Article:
HIE-based Haskell call graph and source code visualizer

Version on this page:0.1.4
LTS Haskell 22.29:0.1.6
Stackage Nightly 2024-07-19:0.1.6
Latest on Hackage:0.1.6

See all snapshots calligraphy appears in

BSD-3-Clause licensed by Jonas Carpay
Maintained by Jonas Carpay
This version can be pinned in stack with:calligraphy-0.1.4@sha256:57aeb19aa78112ada84d2db1c1f2f38a5b5a5b3ee16a4c59ec9612970e03ff75,2576


calligraphy on Hackage calligraphy on Stackage Nightly


calligraphy is a Haskell call graph/source code visualizer.

It works directly on GHC-generated HIE files, giving us features that would otherwise be tricky, like type information and support for generated files. calligraphy has been tested with all versions of GHC that can produce HIE files (i.e. GHC 8.8, 8.10, 9.0, and 9.2.)

See the accompanying blog post for more examples, and an extended tutorial.


  1. Install calligraphy through your Haskell package manager. Since it uses HIE files, it usually needs to be compiled with the same version of GHC as your project.

  2. Install GraphViz. By default, calligraphy needs dot to be available in the search path.

  3. Generate HIE files for your project by passing the -fwrite-ide-info to GHC. If you’re using Cabal, for example, you’d invoke cabal build --ghc-options=-fwrite-ide-info

  4. Run calligraphy. You probably want to start by running calligraphy --help to see what options it supports, but as an example, the above graph was produced using the following command:

calligraphy Calligraphy --output-png out.png --collapse-data

Where Calligraphy in this case is the name of the module.


Writing and especially maintaining Haskell tooling is really hard. Haskell, let alone GHC, is underspecified, overcomplicated, and constantly changing. If you don’t have a strategy for dealing with this, reality eventually catches up with you; there is an abundance of abandoned projects (think formatters, linters, editor plugins, IDEs, etc.) So too it is with calligraphy. Working with HIE files instead of Haskell source files allows us to leverage GHC for parsing and type checking, which is nice, but HIE files themselves are nothing but untyped views into GHC’s eldritch heart, and come with their own threats to sanity. So, how do we deal with this?

Put simply, the goal of calligraphy is not to be accurate, but to be as simple as possible while still being useful. If we can get 80% accuracy for 20% of the effort, that’s great, and if we can get 64% accuracy for 4% effort, that’s even better. That necessarily means that calligraphy will sometimes be wrong. When this happens, please open a bug report (especially if it’s egregious), but know that there’s a chance it’s simply not worth fixing.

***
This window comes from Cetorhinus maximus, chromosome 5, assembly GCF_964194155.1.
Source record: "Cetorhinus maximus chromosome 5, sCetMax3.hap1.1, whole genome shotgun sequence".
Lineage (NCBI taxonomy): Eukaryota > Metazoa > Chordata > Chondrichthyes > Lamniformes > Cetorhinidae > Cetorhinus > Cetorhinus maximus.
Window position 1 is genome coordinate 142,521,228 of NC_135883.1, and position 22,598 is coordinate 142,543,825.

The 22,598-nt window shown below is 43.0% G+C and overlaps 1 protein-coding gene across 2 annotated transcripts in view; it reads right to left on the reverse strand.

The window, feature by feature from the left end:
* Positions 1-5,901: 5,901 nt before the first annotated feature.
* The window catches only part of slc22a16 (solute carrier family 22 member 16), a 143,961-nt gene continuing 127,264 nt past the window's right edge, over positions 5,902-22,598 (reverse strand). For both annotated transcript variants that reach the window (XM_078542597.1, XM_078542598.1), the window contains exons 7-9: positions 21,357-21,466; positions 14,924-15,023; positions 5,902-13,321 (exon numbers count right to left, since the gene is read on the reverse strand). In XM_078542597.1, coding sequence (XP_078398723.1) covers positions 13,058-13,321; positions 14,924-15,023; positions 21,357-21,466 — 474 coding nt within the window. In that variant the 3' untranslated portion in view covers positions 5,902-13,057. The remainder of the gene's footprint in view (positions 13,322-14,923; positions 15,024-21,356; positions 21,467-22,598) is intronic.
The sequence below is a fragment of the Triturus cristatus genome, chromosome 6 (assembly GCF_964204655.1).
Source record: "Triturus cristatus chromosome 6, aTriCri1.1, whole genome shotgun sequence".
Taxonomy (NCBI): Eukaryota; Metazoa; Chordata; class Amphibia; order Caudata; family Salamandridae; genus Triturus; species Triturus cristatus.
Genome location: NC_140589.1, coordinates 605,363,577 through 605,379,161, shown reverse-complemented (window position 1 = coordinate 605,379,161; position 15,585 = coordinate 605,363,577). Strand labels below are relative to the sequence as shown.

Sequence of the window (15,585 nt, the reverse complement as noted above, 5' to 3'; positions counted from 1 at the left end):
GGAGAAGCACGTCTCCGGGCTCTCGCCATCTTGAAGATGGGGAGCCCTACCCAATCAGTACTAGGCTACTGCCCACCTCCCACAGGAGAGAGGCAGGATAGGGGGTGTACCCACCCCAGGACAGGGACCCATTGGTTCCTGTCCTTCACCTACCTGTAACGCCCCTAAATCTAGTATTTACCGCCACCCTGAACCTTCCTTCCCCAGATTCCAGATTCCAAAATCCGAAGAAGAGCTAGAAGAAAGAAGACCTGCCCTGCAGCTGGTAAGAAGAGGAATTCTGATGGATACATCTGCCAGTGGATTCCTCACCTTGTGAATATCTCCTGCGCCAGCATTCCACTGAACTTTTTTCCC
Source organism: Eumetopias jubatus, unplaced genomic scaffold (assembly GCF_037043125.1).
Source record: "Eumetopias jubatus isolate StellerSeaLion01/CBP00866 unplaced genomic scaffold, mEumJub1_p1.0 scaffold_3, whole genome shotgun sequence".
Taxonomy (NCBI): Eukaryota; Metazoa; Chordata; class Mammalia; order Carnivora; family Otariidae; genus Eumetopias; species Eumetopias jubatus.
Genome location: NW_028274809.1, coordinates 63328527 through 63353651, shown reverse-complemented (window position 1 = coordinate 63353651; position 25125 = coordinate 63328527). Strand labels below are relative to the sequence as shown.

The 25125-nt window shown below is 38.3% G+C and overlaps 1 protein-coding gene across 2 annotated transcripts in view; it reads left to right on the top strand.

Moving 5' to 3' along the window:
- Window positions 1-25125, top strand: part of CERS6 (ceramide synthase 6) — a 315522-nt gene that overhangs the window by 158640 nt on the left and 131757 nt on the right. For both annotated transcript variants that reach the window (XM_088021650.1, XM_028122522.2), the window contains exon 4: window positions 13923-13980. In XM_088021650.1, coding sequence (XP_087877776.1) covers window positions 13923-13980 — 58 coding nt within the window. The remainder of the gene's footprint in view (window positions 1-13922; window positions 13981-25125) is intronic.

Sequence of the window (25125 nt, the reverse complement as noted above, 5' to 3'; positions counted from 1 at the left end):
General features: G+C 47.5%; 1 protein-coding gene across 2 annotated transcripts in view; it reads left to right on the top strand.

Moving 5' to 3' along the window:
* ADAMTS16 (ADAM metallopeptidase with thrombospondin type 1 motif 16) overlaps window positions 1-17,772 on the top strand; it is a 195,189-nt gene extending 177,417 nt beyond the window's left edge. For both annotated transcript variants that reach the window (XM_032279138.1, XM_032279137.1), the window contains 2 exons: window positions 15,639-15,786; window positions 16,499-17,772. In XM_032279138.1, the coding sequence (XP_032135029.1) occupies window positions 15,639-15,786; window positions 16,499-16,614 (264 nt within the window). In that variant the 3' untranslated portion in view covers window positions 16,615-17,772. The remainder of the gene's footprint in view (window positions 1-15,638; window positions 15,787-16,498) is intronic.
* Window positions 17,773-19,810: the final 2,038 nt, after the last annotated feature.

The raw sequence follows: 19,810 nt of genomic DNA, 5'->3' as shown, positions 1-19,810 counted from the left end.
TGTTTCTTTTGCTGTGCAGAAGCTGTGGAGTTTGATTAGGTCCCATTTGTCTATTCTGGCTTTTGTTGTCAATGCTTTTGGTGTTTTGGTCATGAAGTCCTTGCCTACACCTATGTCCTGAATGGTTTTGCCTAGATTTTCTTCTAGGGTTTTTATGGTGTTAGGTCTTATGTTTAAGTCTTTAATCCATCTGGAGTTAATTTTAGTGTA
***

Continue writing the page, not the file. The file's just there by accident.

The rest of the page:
Here’s an example. The type-related logic is currently ~15 lines. It works by, for every identifier, walking the type HIE gives us for that identifier, and adding an edge to every identifier it references. This works perfectly in 95% of cases, but field accessors will, only on GHC 9.2 and only sometimes, not get the type of their parent data type. That’s annoying, but we have to draw a line somewhere, and calligraphy always errs towards simplicity and maintainability. We could try to figure out and fix this as a special case, or try to use information from type signatures to fix it in general, but for this project the 15 lines is more important than the 95%. As another example, supporting for graphing Template Haskell-generated code would be a great feature, and it seems like it’d be easy to implement since HIE files are generated after TH expansion. Unfortunately however, the way TH code appears in the HIE output breaks many heuristics that we currently use to structure the source graph, so for now I decided that unless there’s an elegant way to naturally incorporate it, it’s not worth it.

That doesn’t mean that we don’t care about accuracy at all. The test suite contains a baseline reference module, and makes sure that calligraphy generates the same correct graph for it across GHC versions. Finding a simple, maintainable, and robust set of heuristics that passes the test suite and never face plants on edge cases, took months, a lot of failed attempts, and a hefty dose of sunk cost fallacy. Furthermore, there’s almost certainly still ways to make it simpler and more general. I’m very open to questions and suggestions on how to do this, especially if you have experience with GHC/HIE files.





  • [#16] [#17] GHC 9.4 support



  • [#7] When encountering overlapping declarations, this will now keep the first one we find instead of throwing an error. Overlapping declarations are the result of TH slices. Since we don’t have any guarantees for those anyways, producing garbage instead of an error seems like a net win.



  • --collapse-modules option to collapse entire modules into a single node



  • [#2] [#3] Ignore all identifiers that have a zero-width span. These are the result of generated code, and should be rejected elsewhere, but apparently can occasionally creep through.



  • Initial release